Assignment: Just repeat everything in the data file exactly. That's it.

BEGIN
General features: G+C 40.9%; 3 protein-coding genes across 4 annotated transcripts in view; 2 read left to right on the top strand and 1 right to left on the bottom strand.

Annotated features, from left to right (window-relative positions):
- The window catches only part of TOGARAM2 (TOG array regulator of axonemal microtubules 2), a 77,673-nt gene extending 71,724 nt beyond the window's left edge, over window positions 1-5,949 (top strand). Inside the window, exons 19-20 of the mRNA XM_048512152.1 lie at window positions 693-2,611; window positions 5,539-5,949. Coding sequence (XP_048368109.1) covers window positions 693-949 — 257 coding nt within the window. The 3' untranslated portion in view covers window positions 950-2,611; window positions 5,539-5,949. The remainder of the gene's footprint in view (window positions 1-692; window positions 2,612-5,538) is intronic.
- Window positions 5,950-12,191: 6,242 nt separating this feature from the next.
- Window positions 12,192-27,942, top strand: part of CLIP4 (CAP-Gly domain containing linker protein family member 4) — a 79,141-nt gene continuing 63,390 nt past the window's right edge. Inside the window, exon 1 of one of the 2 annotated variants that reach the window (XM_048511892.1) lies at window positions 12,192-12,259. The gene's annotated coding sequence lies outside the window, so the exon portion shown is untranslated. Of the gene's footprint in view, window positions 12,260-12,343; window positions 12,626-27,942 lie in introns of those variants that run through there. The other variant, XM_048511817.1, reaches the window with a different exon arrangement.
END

General features: G+C 40.9%; 3 protein-coding genes across 4 annotated transcripts in view; 2 read left to right on the top strand and 1 right to left on the bottom strand.

Annotated features, from left to right (window-relative positions):
- The window catches only part of TOGARAM2 (TOG array regulator of axonemal microtubules 2), a 77,673-nt gene extending 71,724 nt beyond the window's left edge, over window positions 1-5,949 (top strand). Inside the window, exons 19-20 of the mRNA XM_048512152.1 lie at window positions 693-2,611; window positions 5,539-5,949. Coding sequence (XP_048368109.1) covers window positions 693-949 — 257 coding nt within the window. The 3' untranslated portion in view covers window positions 950-2,611; window positions 5,539-5,949. The remainder of the gene's footprint in view (window positions 1-692; window positions 2,612-5,538) is intronic.
- Window positions 5,950-12,191: 6,242 nt separating this feature from the next.
- Window positions 12,192-27,942, top strand: part of CLIP4 (CAP-Gly domain containing linker protein family member 4) — a 79,141-nt gene continuing 63,390 nt past the window's right edge. Inside the window, exon 1 of one of the 2 annotated variants that reach the window (XM_048511892.1) lies at window positions 12,192-12,259. The gene's annotated coding sequence lies outside the window, so the exon portion shown is untranslated. Of the gene's footprint in view, window positions 12,260-12,343; window positions 12,626-27,942 lie in introns of those variants that run through there. The other variant, XM_048511817.1, reaches the window with a different exon arrangement.